It’s never too late to get help. For Coast Guard Veteran Don (above), manic episodes led to a confrontation with the police and, ultimately, jail time.
“I haven’t had a manic episode since 2000. The VA has a lot of resources to keep you there, because the VA doesn’t want to lose you. They’ll do everything they can so you understand what your illness is all about and what you need to do to resume a normal life.”
Don found support from VA and has been managing bipolar disorder without a manic episode for more than 19 years. Hear his story.
When you transition from military service, many people – including your college professors – may not immediately understand the challenges you face. VA support helped Army Veteran Stephen seek treatment and advocate for himself to improve his college experience after he was diagnosed with PTSD. Hear his story.
Spouses, partners and family members discuss the challenges the Veterans in their lives experienced and speak to their shared journey of recovery in this video.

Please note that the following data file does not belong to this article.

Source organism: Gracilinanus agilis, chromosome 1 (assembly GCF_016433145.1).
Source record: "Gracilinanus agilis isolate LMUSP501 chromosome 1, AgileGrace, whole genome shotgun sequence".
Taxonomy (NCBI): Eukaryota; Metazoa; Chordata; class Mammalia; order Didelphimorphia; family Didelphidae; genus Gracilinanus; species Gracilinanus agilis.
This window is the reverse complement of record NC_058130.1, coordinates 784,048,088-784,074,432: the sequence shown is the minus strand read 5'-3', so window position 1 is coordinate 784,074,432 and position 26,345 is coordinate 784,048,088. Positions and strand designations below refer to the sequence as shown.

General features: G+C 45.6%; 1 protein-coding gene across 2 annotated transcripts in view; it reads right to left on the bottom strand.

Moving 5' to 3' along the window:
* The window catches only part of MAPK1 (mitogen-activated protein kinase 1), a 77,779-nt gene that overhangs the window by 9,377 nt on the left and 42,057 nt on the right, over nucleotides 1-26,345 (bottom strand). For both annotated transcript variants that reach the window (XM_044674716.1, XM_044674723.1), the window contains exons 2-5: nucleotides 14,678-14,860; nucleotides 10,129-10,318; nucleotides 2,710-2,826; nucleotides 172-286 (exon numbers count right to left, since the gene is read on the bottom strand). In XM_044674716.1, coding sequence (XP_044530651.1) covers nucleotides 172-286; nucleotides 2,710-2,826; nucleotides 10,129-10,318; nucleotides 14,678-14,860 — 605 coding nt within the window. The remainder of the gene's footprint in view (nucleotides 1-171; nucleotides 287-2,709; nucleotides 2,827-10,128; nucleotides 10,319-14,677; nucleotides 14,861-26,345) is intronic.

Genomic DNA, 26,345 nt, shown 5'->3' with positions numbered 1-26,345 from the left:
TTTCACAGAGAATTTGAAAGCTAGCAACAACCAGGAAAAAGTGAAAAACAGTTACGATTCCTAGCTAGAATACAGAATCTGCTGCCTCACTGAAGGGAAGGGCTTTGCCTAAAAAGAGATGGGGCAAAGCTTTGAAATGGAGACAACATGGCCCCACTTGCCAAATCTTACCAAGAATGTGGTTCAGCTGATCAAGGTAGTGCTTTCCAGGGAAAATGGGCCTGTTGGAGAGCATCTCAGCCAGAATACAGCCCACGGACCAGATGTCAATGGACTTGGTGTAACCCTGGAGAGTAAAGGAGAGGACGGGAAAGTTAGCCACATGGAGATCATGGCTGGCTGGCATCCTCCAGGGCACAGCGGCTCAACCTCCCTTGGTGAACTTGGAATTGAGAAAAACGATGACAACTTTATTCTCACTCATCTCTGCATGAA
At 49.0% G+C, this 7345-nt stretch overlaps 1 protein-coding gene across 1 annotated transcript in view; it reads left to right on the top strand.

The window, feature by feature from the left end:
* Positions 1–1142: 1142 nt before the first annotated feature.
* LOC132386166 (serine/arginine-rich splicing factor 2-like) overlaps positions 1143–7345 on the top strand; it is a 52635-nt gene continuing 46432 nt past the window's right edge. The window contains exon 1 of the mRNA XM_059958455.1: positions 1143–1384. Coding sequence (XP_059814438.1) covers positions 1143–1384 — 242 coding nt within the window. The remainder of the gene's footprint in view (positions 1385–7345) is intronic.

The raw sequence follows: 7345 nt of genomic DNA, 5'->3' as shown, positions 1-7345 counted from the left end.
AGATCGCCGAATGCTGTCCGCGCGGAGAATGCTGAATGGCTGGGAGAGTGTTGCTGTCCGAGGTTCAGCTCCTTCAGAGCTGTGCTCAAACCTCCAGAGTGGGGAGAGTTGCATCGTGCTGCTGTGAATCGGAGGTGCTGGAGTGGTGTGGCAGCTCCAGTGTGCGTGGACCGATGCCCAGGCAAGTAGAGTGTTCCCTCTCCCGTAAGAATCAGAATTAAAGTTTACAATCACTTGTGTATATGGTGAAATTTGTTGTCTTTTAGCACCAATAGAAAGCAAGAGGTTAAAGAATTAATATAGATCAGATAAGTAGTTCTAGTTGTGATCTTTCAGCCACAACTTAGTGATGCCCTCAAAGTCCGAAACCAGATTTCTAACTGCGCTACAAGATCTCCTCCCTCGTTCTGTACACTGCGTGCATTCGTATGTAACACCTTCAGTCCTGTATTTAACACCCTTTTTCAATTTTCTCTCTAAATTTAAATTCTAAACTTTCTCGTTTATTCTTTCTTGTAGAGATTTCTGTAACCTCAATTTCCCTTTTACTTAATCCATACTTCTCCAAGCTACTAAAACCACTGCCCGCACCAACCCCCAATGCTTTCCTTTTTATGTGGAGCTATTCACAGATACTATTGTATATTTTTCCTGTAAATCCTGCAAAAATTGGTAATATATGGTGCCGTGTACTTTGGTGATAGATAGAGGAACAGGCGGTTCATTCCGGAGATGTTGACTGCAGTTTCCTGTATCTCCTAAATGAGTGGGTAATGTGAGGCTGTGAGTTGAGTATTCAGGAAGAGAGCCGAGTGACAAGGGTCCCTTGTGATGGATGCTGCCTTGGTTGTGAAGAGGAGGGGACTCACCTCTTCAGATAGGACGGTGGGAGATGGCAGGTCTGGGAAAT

Self-help tools you can use to make progress toward recovery
No matter what you may be experiencing, there is support for getting your life on a better track. Many, many Veterans have found the strength to reach out and make the connection.
Being both mentally and physically healthy is essential to overall well-being. Recovering from a mental health challenge is a process that involves hope, action, problem-solving, and tapping into or building up your support system. Many people benefit from the support of a professional who can work closely with them in the recovery process.
There are also self-help tools available for managing symptoms and making progress toward recovery. Even seemingly small steps can help give you hope that things will get better.
When addressing a mental health challenge, you can take several practical steps to begin feeling better. There are also many resources available to support you in your recovery, including a variety of brief self-assessments.